Capturing the intricacies, personal details, and romance wrapped inside Jonathan Irons’ fight for justice with the assistance of WNBA star Maya Moore, is not any small feat. But award-winning documentary filmmaker Rudy Valdez has done just that together with his new ESPN 30 for 30 documentaries, “Breakaway.” The couple and Valdez joined “Good Morning America” on Tuesday to share more of the story and the way they hope this new lens beyond the headlines will affect positive change. Moore, who received the Ashe Award for Courage at the ESPYs on Saturday for her work with criminal justice reform, said this powerful story will likely resonate with tons of various people.
“I think it’s such a person’s story, and a part of my desire to share was I actually felt like people can find themselves during this story,” she said. “Whether they’re connecting with Jonathan’s struggle or his fight, or if you’re also an athlete like I’m, or simply concerning my relations … you’ll end up during this story, and that I hope it can encourage people from all walks of life.” When Irons was 16 years old, he was tried and convicted as an adult by an all-white jury for the burglary and shooting at the house of 38-year-old Stanley Stotler. Irons maintained his innocence while he was in prison, saying he was wrongly identified during the lineup.
After years of fighting, a Missouri judge overturned Irons’ conviction in March 2020, saying there have been problems with the way the case had been investigated and tried — including a fingerprint report that would’ve proved Irons’ innocence not being turned over to his defense . The Emmy Award-winning director had an in-depth personal tie to Moore and Irons’ story, together with his previous film “The Sentence,” which focused on Valdez’s own fight to free his sister from prison. “It’s the inspiration of who I’m as a storyteller,” Valdez said of his first film. “I wanted to travel around that and tell a really personal human story about what it means to incarcerate somebody for an extended amount of your time. And what that does to the community and families left behind.”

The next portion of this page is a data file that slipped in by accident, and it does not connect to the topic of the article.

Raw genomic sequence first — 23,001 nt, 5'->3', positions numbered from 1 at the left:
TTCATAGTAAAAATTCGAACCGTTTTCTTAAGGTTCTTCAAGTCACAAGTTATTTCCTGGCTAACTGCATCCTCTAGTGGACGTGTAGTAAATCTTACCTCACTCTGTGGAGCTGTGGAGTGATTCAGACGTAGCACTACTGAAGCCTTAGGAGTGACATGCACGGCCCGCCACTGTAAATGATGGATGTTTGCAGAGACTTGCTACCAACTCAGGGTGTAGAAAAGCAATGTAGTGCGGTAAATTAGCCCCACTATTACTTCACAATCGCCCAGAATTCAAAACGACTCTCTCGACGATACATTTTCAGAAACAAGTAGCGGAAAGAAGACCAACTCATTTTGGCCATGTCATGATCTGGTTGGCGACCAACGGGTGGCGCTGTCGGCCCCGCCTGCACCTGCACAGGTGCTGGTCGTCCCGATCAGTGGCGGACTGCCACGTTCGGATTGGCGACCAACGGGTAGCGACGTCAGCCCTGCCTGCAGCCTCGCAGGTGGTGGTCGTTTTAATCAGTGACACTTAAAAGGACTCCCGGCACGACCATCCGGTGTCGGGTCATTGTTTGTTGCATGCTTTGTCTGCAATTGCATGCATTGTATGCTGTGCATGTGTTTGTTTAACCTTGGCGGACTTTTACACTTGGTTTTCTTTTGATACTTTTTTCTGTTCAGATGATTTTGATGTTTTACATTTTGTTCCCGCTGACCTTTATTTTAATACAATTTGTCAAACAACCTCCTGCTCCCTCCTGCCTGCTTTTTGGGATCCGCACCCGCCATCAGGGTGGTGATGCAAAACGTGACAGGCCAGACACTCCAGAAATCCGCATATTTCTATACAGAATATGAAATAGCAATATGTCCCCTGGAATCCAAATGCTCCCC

He said he took everything from that have and kept it in mind for “Breakaway” to assist tell Irons’ story. “I immediately I wanted to urge past the headline — to not sidestep how wonderful and legendary a basketeer Maya is,” he said. “I knew that there was something around the corner of that headline. And at its core, this film is a few people believing in another person .” As he unfolded more layers about the couple, who married in 2020 amid the pandemic, Valdez said he found “this agency — these two people, this family that is heroes in their own story.” “I wanted to inform that version of the story because I feel that the hearts and minds are what is going on to assist change these laws and help change people’s perspective on incarceration and other people who are incarcerated and families of these incarcerated, so I feel very fortunate to possess been ready to tell this story,” the filmmaker continued.
Irons shared the range of emotions that he’s felt since the beginning of prison, marrying Moore and starting a replacement life. “It’s like being awakened — or returning to life again after almost living during a frozen land,” he said. “Coming call at society and just being embraced amorously and goodness and just people embracing me and eager to encourage me and check on me. It matters. I would like that for other prisoners that begin of prison and other people that are wrongly convicted.” Irons added that he has not felt an equivalent stigma that will accompany that transition, hailing his wife for her unwavering support. “I’m so grateful to be married to Maya, she’s been instrumental in my transition and just helping me understand the planet and society,” Irons said.